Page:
Wildlife and Pet Concerns
Exercising Dogs During COVID-19
With so many parks closed and off leash areas no longer accessible, how can you exercise your dog?
- You can throw a ball in your fenced yard. If it isn’t fenced you could put a light weight parachute cord on the dog so you have control to prevent him/her from running into the road if you ball tossing isn’t very accurate.
- You can go for a walk around the neighborhood but use it to exercise your dogs’ brain too. Use each intersection as a stopping point to practice, sit, down and heel. Practice at each corner of the intersection before moving on down the street to the next intersection.
- If there are low walls or a large rock you can have them sit, then Hup and sit on top. They then have to wait until you give them command to off.
- There are indoor exercises too. We had to use some of them during winters of lots of deep snow.
- You and your dog can use the steps to run up and down. I like to toss the ball down the cellar stairs. The dog has to run down stairs, find the ball, and bring it back for another game of fetch.
- Practice sit and stay while you step through the doorway into another room, then give a release command so the dog only comes through doorway when you say. Practice at any door way, but especially at the door going in or out of the house so you don’t have a dog bolting out into the road when you open the front door.
- Both indoors or outside you can use a piece of carpet or other object as a target. First have the dog sit on the target. Then point and have the dog go and sit on it. Then have 2 pieces of carpet and you can direct him/her to one then the other. Amazing how much exercise can happen in a small apartment. Outside you can make the distance even further apart. The dog has to focus on what you want and run to the spot to sit to get his reward- whether that is praise, a treat or a toy.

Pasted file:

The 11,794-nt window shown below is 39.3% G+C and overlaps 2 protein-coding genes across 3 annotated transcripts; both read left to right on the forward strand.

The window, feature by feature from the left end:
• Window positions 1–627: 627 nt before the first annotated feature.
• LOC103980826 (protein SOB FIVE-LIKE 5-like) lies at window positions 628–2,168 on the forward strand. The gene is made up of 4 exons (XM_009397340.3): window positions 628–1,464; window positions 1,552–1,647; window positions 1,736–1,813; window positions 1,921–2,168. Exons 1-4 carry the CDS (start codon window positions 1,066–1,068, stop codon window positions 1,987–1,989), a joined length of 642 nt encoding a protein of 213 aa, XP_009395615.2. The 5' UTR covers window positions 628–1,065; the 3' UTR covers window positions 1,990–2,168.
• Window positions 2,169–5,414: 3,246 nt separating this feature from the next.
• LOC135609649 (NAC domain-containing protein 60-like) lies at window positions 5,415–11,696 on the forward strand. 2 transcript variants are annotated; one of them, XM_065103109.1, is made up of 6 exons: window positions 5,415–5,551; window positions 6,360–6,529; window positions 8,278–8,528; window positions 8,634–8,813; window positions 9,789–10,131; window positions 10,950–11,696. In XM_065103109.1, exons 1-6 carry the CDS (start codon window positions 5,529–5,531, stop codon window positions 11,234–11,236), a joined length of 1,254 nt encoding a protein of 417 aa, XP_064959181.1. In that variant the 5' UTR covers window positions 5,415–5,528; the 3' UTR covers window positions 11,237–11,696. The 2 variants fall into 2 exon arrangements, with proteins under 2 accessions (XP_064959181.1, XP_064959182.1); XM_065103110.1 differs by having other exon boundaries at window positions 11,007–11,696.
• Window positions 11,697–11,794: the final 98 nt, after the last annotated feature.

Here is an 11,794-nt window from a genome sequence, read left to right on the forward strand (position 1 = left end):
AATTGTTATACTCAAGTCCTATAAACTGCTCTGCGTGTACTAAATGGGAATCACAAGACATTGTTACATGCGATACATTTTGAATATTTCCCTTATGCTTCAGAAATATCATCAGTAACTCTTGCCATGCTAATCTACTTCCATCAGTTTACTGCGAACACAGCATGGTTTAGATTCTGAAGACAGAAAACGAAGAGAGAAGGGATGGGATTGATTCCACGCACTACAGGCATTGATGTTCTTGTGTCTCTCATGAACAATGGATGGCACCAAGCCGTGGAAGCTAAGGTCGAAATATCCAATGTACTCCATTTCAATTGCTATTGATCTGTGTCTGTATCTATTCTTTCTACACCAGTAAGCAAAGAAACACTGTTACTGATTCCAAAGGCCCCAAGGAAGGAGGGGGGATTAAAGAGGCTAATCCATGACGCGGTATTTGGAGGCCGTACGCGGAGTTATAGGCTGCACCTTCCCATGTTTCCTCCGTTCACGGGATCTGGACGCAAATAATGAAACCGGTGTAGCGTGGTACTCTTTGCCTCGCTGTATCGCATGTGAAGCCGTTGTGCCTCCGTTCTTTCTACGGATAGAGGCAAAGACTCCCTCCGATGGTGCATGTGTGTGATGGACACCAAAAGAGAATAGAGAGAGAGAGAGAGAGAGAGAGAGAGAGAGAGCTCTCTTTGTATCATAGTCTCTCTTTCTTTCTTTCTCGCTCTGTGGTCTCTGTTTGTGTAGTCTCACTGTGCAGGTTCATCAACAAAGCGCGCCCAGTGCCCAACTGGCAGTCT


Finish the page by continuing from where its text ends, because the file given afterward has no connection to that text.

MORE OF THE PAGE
- Think outside the box – how can both you and your dog work together to get exercise, work on obedience and build a good human- animal bond.
Emerging Spring Wildlife
In spring, there are more calls about "abandoned wildlife" and especially young wild animals. In most cases they are not abandoned; the mothers may be out looking for food or moving them from one den site to another. Residents who see these animals should:
- Leave them alone.
- Observe them from a safe distance for 24 hours.
In most cases mom will have returned to care for her young. It is a myth that if you touch young animals, the mother will reject them. Mom’s instinct will be to clean them and continue to care for them.
Fawns can be left in one place for 4 hours or more while mom is browsing. A mother rabbit only goes to the nest early morning and evening. If she sees a predator (like a human, fox etc.) she won’t go near the nest. Don’t hang out by the nest/den waiting for mom. Watch from a safe distance giving mom plenty of space. Animal Control Officers have often put a baby squirrel back on a tree and walked away. Looking back, you often see the mom come down, grab their wayward offspring, and carry them back to the nest.
If mom is seen deceased/injured, or the young are still there in 24 hours, or appear cold/distressed, then call Animal Control. Massachusetts Wildlife Rehabilitators are licensed and trained to raise orphaned wildlife so they don’t imprint on people and can be returned back to their home territories with the skills they would have learned from their parents.